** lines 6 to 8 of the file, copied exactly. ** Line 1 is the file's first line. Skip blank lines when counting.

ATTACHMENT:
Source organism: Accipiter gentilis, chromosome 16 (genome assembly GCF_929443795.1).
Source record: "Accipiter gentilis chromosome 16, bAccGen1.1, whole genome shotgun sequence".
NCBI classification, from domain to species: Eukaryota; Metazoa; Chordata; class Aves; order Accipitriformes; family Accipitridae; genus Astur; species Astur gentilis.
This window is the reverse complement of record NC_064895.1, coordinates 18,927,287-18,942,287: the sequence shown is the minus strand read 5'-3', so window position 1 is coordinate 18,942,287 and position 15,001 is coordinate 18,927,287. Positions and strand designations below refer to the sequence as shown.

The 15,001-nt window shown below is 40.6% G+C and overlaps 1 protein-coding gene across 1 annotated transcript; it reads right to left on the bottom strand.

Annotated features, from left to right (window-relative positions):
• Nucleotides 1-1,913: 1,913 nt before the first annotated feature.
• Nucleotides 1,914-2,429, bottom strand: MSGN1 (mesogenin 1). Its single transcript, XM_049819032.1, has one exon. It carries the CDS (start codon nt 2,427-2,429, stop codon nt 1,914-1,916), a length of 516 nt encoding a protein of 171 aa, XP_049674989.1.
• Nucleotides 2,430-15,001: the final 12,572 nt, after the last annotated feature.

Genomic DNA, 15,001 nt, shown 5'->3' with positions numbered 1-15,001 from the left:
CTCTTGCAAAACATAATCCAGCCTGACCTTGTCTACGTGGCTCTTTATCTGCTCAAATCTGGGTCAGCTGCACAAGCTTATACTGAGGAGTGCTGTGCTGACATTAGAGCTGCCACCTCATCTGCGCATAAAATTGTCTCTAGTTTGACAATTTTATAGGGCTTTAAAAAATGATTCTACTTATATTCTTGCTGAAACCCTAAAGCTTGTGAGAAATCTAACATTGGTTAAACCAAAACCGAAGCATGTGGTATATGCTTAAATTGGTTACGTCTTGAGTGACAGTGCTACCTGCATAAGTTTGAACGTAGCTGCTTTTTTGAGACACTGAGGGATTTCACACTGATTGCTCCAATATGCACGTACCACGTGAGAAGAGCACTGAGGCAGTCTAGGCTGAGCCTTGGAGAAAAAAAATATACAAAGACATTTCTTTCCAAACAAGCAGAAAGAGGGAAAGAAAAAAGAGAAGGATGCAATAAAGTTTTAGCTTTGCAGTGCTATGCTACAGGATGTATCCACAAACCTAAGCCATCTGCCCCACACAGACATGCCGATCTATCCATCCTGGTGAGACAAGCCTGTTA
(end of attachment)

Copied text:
Annotated features, from left to right (window-relative positions):
• Nucleotides 1-1,913: 1,913 nt before the first annotated feature.
• Nucleotides 1,914-2,429, bottom strand: MSGN1 (mesogenin 1). Its single transcript, XM_049819032.1, has one exon. It carries the CDS (start codon nt 2,427-2,429, stop codon nt 1,914-1,916), a length of 516 nt encoding a protein of 171 aa, XP_049674989.1.